Preferably, the spherical surfaces of the annular shell, the pedestal, and the clamp, that are snugly fitted within and rest upon one another, are provided with air bearing means to allow freedom of motion. The surfaces are clamped together when the mirror is in use. Because of this, the mirror may be mounted in any spatial orientation.
It is also preferable, in some embodiments of the invention, to provide the mirror mount with mutually independent means for controlling the overall position or location of the mount in three mutually orthogonal directions that are fixed with respect to the earth.
The benefits and advantages of the present invention, as embodied and broadly described herein, include, inter alia, the provision of a mirror mount that allows axially decoupled, rapid and precise changes in the positional attitude of the mounted mirror, which may be in vacuum and have any spatial orientation, while keeping the location of a single predetermined point on the surface of the mirror spatially fixed.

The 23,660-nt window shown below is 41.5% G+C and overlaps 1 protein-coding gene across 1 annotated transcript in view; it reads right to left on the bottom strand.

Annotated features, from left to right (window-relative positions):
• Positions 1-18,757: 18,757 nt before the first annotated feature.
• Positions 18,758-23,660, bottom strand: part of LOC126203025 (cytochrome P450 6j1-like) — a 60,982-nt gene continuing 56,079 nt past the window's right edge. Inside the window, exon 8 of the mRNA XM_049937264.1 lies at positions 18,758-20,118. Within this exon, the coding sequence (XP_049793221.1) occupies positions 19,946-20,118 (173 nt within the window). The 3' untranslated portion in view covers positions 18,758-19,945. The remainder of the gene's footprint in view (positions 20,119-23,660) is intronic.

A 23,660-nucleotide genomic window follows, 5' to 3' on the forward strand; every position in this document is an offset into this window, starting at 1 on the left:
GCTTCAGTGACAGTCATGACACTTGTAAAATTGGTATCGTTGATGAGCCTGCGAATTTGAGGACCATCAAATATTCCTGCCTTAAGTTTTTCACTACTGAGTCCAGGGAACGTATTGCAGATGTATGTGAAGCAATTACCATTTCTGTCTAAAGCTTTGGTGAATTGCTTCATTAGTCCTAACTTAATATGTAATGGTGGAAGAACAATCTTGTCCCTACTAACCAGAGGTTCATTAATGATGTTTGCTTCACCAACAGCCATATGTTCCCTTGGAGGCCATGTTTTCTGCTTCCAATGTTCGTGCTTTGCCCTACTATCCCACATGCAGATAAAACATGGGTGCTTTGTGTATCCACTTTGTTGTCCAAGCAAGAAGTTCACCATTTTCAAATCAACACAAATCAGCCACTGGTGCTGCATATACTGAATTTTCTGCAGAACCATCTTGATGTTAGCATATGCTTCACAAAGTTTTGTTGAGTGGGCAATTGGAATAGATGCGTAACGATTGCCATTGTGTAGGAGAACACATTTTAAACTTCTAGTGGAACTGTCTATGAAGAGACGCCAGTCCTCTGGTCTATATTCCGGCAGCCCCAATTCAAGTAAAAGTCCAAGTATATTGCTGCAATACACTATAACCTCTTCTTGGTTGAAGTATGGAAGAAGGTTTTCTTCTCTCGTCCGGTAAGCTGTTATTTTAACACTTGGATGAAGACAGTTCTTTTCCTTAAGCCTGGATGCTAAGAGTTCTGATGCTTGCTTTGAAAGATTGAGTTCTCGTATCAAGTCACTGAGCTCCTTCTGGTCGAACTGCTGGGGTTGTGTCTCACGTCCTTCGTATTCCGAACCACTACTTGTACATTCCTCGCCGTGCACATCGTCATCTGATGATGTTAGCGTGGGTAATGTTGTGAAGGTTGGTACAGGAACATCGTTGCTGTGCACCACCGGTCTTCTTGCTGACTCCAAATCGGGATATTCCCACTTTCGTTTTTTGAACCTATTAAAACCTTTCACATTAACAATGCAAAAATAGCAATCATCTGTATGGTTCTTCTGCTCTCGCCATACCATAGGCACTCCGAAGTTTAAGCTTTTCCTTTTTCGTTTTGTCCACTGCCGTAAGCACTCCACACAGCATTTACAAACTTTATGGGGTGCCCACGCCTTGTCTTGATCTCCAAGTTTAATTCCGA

The accompanying drawings, which are incorporated and form a part of the specification, illustrate an embodiment of the invention and, together with the description, serve to explain the principles of the invention. In the drawings:
FIG. 1 is a partially schematic perspective view of a mirror mount made in accordance with the invention.
FIG. 2 is a partial cross-sectional front view of the mirror mount of FIG. 1, particularly showing the pitch, roll and yaw control portions of the mount.
FIG. 3 is a partial cross-sectional front view of the mirror mount of FIG. 1, particularly showing the spherically annular shell assembly, the pedestal assembly, the clamp, and the roll paddles of the mount.
FIG. 4 is a partially schematic perspective view of the pitch and roll plate, the pitch and the roll paddles, the means for moving the pitch paddles, and the means for moving the roll paddles, of the mirror mount of FIG. 1.
FIG. 5 is a schematic cross-sectional view of the spherically annular shell, showing its air bearing mechanism, of the mirror mount of FIG. 1.